Cancer Support: Care Instructions

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Your Care Instructions

When you have cancer, you may feel confused, alone, and scared. Your loved ones may feel this way too. But you are not alone. Other people are also going through the same thing. They know how you feel.

Talking with other people who have cancer can be very helpful. Support can come from your family and friends, health professionals, support groups, or your church. Don't be afraid to ask for help.

Just telling your story and talking about your fears to someone else can help you feel better. Studies show that sharing your feelings with others can lower your stress level. If you don't want to talk to someone, writing down your fears may also help you feel better.

Follow-up care is a key part of your treatment and safety. Be sure to make and go to all appointments, and call your doctor or nurse call line if you are having problems. It's also a good idea to know your test results and keep a list of the medicines you take.

How can you care for yourself at home?

Join a support group

Cancer support groups meet often to talk about cancer and ways to cope with it. Some support groups are only for people who have cancer. Others are for their loved ones. These groups offer practical advice and emotional support.

In a cancer support group, you will share:

  • What it is like to have cancer.
  • What new treatments are available.
  • Practical ways to manage your cancer treatment and its side effects.
  • Encouragement to help you cope with your illness.
  • A connection to other people who are going through a similar experience.

Online support groups can be another good place to find support. Some people prefer to express themselves and share information this way.

In any type of support group, you can offer advice, support, and ideas to others about what has worked for you. Support groups provide a safe place for you to express some of the powerful emotions you are feeling.

Explore your spiritual life

Spirituality is a sense of meaning and purpose in life. It is a much bigger concept than religion. Religion is only one way people can lead a spiritual life.

Some people don't think of spiritual matters often. For others, it is a part of daily life.

Spirituality may involve a relationship to a higher power or an energy that makes life worthwhile. It can include feeling connected to friends, loved ones, or a meaningful job.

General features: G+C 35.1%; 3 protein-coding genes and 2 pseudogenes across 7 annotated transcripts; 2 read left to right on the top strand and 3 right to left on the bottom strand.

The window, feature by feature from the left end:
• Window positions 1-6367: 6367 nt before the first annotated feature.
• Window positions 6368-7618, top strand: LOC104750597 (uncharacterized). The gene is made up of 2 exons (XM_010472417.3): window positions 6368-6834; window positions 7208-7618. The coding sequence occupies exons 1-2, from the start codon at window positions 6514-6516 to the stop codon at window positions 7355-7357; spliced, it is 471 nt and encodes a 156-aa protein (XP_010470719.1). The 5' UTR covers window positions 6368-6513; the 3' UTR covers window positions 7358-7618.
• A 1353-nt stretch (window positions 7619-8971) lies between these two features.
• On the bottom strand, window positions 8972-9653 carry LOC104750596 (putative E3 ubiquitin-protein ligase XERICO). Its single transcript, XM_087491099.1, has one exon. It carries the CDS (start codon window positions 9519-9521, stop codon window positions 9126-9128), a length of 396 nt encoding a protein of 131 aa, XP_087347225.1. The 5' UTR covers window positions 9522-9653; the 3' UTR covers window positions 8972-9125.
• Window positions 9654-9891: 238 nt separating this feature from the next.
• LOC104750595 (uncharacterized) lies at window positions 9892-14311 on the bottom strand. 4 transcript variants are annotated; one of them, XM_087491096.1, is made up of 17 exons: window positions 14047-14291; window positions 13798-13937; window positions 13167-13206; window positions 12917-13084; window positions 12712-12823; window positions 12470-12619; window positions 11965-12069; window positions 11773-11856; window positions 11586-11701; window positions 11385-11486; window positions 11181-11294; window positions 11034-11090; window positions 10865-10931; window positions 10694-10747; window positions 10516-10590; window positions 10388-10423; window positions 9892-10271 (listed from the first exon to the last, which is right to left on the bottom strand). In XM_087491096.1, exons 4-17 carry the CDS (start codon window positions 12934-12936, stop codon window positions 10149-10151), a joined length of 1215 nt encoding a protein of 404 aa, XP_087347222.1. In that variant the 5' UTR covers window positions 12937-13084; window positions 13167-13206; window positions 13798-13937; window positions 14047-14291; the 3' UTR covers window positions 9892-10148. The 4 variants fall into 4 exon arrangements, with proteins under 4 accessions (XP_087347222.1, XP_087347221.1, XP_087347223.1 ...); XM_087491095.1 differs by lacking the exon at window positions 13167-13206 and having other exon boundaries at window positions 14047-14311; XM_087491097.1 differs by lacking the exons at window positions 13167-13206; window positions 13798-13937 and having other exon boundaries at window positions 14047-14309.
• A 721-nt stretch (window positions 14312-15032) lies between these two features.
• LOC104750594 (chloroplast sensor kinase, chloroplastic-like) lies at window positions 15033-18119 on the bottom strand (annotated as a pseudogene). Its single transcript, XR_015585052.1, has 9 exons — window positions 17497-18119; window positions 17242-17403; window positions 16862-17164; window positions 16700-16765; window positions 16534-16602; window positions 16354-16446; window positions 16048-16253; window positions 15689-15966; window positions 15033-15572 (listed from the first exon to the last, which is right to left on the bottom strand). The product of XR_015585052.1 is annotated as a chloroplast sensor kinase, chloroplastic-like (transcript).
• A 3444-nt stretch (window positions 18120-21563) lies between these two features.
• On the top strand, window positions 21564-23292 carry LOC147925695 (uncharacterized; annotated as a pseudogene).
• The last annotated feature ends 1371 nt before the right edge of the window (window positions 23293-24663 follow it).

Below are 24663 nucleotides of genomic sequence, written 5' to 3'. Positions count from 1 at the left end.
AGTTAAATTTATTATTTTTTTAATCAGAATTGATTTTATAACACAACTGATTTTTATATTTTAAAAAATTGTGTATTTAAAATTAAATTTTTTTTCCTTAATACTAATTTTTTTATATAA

You may explore your spirituality through:

  • Organized religion. Some people find that cancer brings a new or deeper meaning to their lives. Organized religion can provide comfort.
  • Prayer or meditation. Some people read spiritual books.
  • Observing nature.
  • Volunteering in your community.
  • Strengthening your relationships.
  • Creating art, music, or poetry. Or you can choose some other way to express yourself.

Find the right support for you

Check out the information and support offered by national organizations. Some of these include:

  • Canadian Cancer Society. The CCS is Canada's national, community-based organization dedicated to educating and supporting Canadians living with cancer. The CCS provides reliable information in numerous languages as well as a hotline for people in need of personalized information and support. Visit the CCS online at www.cancer.ca. Or call 1-888-939-3333.
  • American Cancer Society (ACS). The ACS has reliable information about various cancers, available in English, Spanish, and Chinese. Visit the ACS on the Internet at www.cancer.org.
  • U.S. National Cancer Institute (NCI). This is a government agency that provides up-to-date information about cancer and its prevention, detection, and treatment. You can also contact trained staff with questions. Spanish-speaking staff members are available. Visit the NCI on the Internet at www.cancer.gov.
  • U.S. National Comprehensive Cancer Network (NCCN). This network includes many of the world's leading cancer centres and can help you make informed choices about cancer care. The NCCN, with the American Cancer Society, publishes NCCN Guidelines for Patients, which are easy-to-read resources about many cancers. Visit the NCCN on the Internet at www.nccn.com.

Your local cancer program may know of support resources in your area. Ask for more information at your cancer centre or doctor's office.

When should you call for help?

Watch closely for changes in your health, and be sure to contact your doctor or nurse call line if:

  • You need help finding a local support group.

Where can you learn more?

Go to https://www.healthwise.net/patientEd

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Current as of: July 26, 2016